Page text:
Civil society steps in to pick up where governments fail to support women and children exploited in the sex industry.
Every day, young girls are forced into commercial sexual enterprises all over the world, leaving them physically and emotionally anguished. In the red light district of Kolkata, there are approximately 10,000 sex workers, 40% of these children. Just like many metropolitan areas across India, Kolkata is crowded and noisy, with millions wandering the streets. In the backdrop of the constant clamor of the city, among these ordinary people, are the screams of young girls, some of whom are thousands of miles from their homes, alienated, alone and afraid.
A Growing Business
Sex trafficking is one of the fastest growing criminal enterprises, with approximately 20.9 million adults and children sold into sexual servitude globally. Moreover, children make up a significant portion of those exploited—approximately 2 million—predominantly young girls, sold into the commercial sex trade. This practice transcends international borders and stretches all the way from the United States to South and East Asia.
There have been significant efforts to combat sex trafficking, but while the motives are well intentioned, there needs to be more collaboration. A novel task force, bringing together many aspects of the healing process, is necessary to help bring these children to safety, ensuring they continue to receive medical and psychological help they need.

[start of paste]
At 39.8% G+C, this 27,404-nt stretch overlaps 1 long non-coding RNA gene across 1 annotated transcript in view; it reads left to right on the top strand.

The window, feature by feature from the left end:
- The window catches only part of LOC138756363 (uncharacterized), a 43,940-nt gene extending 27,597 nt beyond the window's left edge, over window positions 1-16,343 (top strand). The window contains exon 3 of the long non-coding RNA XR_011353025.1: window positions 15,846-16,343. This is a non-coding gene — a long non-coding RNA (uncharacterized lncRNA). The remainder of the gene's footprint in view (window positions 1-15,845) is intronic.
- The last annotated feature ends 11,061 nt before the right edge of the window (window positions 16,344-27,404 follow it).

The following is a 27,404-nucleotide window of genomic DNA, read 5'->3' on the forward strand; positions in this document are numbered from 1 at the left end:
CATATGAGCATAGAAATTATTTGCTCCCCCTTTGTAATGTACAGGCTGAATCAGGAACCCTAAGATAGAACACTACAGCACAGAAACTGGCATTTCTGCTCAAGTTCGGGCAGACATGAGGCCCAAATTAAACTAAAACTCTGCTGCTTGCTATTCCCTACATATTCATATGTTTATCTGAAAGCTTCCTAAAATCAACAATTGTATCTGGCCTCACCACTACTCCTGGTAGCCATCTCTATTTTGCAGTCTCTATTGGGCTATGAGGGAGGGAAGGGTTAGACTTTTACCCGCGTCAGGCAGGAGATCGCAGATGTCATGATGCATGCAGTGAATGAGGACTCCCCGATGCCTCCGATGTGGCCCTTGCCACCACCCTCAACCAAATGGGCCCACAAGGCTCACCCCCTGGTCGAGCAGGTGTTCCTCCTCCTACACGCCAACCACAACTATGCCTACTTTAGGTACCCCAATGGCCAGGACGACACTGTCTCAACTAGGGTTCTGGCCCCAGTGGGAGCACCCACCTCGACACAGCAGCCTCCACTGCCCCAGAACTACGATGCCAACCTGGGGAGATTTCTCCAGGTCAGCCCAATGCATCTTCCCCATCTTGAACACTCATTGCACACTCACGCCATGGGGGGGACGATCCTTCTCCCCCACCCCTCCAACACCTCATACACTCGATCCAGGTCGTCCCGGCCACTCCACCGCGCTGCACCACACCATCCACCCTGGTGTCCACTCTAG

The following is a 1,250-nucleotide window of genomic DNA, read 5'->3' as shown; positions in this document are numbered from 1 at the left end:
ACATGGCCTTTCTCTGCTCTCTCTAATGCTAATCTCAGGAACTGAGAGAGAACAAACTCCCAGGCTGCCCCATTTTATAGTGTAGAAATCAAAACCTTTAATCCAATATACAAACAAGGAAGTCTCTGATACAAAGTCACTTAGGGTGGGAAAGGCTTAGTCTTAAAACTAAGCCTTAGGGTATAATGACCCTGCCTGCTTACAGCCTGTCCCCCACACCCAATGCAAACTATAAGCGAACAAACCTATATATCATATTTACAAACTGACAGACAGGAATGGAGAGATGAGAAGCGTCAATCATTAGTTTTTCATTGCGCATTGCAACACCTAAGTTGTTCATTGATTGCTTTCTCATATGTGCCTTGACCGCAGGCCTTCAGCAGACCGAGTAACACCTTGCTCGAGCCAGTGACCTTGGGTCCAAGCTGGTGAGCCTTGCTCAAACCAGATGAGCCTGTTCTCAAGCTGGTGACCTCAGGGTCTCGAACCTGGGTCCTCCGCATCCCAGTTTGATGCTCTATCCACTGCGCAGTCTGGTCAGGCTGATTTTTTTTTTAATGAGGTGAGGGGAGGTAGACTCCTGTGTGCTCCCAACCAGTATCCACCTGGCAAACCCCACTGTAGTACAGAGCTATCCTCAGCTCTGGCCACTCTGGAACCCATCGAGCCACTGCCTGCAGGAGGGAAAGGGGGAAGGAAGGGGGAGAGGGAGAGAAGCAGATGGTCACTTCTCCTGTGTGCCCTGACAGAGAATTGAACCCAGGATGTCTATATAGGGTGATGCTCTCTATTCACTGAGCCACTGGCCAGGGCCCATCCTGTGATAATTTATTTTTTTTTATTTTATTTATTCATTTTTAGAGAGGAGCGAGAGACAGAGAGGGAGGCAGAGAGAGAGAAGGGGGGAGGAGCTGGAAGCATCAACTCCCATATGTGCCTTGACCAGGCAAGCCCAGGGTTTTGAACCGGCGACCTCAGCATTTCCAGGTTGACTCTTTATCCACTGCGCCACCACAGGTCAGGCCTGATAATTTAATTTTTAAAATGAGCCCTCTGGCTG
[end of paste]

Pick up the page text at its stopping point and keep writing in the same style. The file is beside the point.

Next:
Sex trafficking violates human rights on all levels. The Convention of the Elimination of all Forms of Discrimination Against Women (CEDAW), an international human rights treaty, labels sex trafficking as a human rights violation and form of sexual discrimination. To many, it is often unimaginable that millions of actors, globally, fuel this criminal industry. Even more disheartening is the fact that these actors oppress, through sexual assault and abuse, millions of young girls worldwide for their own vile fulfillment.
The commercial sex trade relies on a lack of education on the part of children and their families. Throughout Asia, many poor families are deceived into sending their daughters away with strangers promising employment, believing they will return with money and job prospects.
In other instances, local village communities will knowingly sell orphaned girls directly into the sex trade, and tell them they are sending girls to work for a certain amount of years in the city, after which time they are permitted to return home. Even more saddening is the fact that most of these girls do not even know, let alone comprehend, the nature of the work they will be doing until it is too late.
What truly makes the global commercial sex trade difficult to thwart is its ability to transcend international borders, specifically in Asia and the Middle East. Because of a growing presence of South Asian migrant workers in countries like Saudi Arabia, Qatar and the United Arab Emirates (UAE), many women find themselves originally working in situations of forced labor, including debt bondage. High debts leave many vulnerable to exploitation by foreigners. This is further exasperated by the policies of Gulf nations that allow for the withholding of migrant laborers’ passports, restrictions on movement and religious justification for some forms of physical or sexual abuse.